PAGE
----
How much wood would a woodcarver carve...? Eureka Springs rookie entrant takes top prize at War Eagle fair

Friday, October 26, 2012
Travis the woodcarver turns a piece of red cedar into a bear at the work shelter next to his cabin in Eureka Springs. Travis prefers to use only his first name. Photo by Jennifer Jackson / Lovely County Citizen

EUREKA SPRINGS -- Six years ago, he was Travis of Travis and the Flame Cats, a hillbilly-blues band based in Lincoln, Neb.

Having grown tired of the late nights and travel, he decided to give another art form a try, and he accepted a friend's offer to show him how to do chainsaw woodcarving.

"He said, 'You have a knack for it,'" Travis said, "and I took off with it."

Now he is Travis of Carvings by Travis, a chainsaw woodcarver who doesn't use his last name -- no one pronounces it correctly anyway, he said.

A four-year resident of Eureka Springs, Travis and his spouse, Becky, entered the War Eagle Craft Fair for the first time this year and brought home the fair's Best in Show Award.

"We were surprised," he said. "We set up our booth the day before, and left. When we came back, there was the award sitting on the little table."

Customers entered the booth by a gate guarded by a 5-foot-tall bear and an eagle on a stump. Carved owls topped the gateposts. An eagle soared over the crossbar. Rustic shelves on either side, trimmed with fir boughs, were filled with chunky cedar bears, a foot high, along with raccoons and owls. A finishing touch: Becky went out and gathered red fall leaves, which she scattered on the floor at the entrance.

The carved animals were also a big hit -- Travis sold almost everything he brought with him.

"We strive for something different," he said. "Our little 1-foot critters are easy to carry. People see them and buy them."

He did sell larger pieces, including a 5-foot bear with two cubs for $300 and a 7-foot totem pole.

But he tries to keep the smaller pieces affordable; they go for $35. Each one is different; each bears a different expression.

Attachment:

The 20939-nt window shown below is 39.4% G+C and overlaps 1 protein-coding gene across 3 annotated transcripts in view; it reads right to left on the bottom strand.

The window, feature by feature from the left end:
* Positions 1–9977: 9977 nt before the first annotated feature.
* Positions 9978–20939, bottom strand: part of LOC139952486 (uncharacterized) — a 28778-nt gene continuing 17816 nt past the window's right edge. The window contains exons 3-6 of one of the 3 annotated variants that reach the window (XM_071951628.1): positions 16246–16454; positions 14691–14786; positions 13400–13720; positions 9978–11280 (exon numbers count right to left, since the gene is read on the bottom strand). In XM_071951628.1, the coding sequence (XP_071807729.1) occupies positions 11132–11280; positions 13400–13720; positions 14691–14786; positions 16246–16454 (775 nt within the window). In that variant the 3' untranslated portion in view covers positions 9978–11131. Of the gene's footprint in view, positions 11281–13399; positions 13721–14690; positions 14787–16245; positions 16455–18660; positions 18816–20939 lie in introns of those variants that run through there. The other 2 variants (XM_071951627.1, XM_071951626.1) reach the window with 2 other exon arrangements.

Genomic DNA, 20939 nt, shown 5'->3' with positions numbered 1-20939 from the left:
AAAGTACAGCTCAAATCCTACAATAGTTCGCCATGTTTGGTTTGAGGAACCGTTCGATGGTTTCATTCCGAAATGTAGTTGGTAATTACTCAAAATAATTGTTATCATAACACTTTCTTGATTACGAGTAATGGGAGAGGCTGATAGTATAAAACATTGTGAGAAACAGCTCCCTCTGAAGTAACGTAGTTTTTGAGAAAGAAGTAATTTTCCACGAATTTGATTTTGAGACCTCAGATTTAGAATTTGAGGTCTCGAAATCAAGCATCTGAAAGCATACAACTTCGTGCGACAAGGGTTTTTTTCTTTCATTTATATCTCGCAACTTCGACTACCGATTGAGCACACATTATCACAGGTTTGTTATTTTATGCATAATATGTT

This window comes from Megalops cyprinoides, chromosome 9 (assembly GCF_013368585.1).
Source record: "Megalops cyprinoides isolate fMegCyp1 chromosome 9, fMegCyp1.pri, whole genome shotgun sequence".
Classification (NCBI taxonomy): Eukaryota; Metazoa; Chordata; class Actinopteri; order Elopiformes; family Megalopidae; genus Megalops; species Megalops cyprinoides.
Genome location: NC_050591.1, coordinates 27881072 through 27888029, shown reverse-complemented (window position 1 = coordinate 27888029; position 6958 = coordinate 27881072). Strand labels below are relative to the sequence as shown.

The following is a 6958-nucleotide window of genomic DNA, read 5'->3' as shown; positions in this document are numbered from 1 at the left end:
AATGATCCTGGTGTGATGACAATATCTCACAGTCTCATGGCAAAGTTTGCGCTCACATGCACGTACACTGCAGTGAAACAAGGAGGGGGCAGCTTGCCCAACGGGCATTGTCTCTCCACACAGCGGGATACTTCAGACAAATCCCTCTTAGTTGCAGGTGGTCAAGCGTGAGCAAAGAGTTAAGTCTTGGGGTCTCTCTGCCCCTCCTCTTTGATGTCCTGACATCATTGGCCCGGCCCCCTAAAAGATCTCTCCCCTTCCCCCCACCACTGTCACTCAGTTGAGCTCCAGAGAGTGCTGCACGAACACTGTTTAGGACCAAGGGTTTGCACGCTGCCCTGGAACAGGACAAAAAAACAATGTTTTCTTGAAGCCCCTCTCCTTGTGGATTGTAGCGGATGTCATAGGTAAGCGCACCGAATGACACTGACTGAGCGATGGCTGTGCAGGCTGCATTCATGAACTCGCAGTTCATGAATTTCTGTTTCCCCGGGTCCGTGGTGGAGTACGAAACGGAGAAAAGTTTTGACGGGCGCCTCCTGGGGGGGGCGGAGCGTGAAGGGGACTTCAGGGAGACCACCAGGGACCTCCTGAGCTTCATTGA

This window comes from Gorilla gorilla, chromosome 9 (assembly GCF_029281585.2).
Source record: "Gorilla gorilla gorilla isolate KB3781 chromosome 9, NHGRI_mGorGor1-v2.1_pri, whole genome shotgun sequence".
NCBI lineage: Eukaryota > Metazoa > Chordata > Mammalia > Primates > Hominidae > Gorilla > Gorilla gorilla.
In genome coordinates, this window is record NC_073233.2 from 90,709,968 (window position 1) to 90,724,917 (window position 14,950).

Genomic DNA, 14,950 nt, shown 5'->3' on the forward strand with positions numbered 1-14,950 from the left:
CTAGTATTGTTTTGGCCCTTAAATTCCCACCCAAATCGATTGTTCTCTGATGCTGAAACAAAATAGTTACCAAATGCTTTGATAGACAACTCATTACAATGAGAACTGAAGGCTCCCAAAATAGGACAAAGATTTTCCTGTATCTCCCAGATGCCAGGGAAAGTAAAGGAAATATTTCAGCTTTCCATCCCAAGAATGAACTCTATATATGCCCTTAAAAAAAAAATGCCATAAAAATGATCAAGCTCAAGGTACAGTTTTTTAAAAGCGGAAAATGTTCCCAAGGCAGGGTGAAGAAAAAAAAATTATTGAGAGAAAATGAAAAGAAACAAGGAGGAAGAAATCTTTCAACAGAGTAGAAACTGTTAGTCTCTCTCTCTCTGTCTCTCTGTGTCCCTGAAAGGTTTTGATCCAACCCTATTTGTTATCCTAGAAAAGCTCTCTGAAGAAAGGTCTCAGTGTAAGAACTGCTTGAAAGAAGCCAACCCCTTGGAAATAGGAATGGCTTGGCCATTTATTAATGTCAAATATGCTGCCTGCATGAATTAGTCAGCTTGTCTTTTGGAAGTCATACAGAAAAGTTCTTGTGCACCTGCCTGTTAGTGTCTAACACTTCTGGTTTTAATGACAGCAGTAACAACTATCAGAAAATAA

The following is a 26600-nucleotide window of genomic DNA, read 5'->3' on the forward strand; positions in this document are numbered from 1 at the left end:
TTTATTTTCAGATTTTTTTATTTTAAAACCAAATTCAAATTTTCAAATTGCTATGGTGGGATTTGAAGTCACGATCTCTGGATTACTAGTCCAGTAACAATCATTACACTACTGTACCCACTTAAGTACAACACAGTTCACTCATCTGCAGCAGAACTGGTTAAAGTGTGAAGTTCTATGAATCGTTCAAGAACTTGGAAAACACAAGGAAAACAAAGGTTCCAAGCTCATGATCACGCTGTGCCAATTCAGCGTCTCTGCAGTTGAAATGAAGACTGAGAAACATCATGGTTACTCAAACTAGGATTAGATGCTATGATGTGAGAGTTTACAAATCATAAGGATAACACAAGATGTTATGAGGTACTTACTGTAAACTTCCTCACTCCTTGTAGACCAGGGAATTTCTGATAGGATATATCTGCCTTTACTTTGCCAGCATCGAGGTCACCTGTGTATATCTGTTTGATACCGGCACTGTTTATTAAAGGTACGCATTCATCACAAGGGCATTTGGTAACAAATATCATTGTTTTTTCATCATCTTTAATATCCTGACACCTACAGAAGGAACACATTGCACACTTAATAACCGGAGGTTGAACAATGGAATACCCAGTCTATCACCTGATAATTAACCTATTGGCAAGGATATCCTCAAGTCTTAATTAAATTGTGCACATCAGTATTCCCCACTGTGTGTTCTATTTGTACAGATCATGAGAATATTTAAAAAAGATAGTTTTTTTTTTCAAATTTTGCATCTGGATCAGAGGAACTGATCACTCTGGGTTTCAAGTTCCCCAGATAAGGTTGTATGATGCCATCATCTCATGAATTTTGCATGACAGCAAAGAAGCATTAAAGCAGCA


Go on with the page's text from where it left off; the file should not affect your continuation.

"That was the biggest compliment we got out there," he said of the War Eagle fair. "People just loved it."

Travis still has the first bear he ever carved, which he keeps in one of the cabins he built at Pine Top, his property on the east side of Eureka Springs. He works at a shelter outside, next to a stack of cedar logs with deep red centers that he gets from a supplier in Elkins. The pattern in the wood determines what it's going to be.

"I don't know what animal is in the wood until I start cutting into it," he explained.

Travis has sold his carved critters to people in 46 states through the internet, and he sells them wholesale to stores in Colorado, where red cedar carvings are unusual.

He also does large pieces and custom work. He carved the bears in front of Oak Crest Cottages in town, including one doing a handstand, and carved animals on stumps or standing pieces of timber.

One of his more unusual commissions was from a family in Lowell who had to cut down a large oak in their yard. They saved chunks of wood and let each child choose an animal for Travis to carve -- they wanted an elephant, a cardinal, and Snoopy in his doghouse.

"They wanted them to each have a piece of the tree," he added.

Travis said he has stuck with cedar because he likes the color and the fragrance -- and Becky, who works at Cornerstone Bank, doesn't mind when he comes into the house from Sawdust Haven, as he calls the shelter, smelling like his work.

He also has a finishing and drying shed, and a studio, where the bears, owls, raccoons and other critters wait to go to market. Most carvers don't like to do small pieces, Travis said, because they take as much work as a larger piece, but that's been in his niche.

"I spend a lot of time on the details," he said.

And every year, he has to come up with different things for his critters to do. At War Eagle, he sold out all his marshmellow bears, who hold roasting sticks. He also carves bears fishing, bears holding honeypots and bears popping out of stumps, one paw sticking out a knothole. He has carved natural-looking, wild bears on request, he said, but 99 percent of his models are smiling.

"A happy bear makes a happy customer," Travis said.

Travis said he is now working on owls to sell as Christmas gifts -- people like to put them in their gardens. He will be at Carving in the Ozarks next spring, and back at War Eagle in the fall. For more information, go to or To contact him, email

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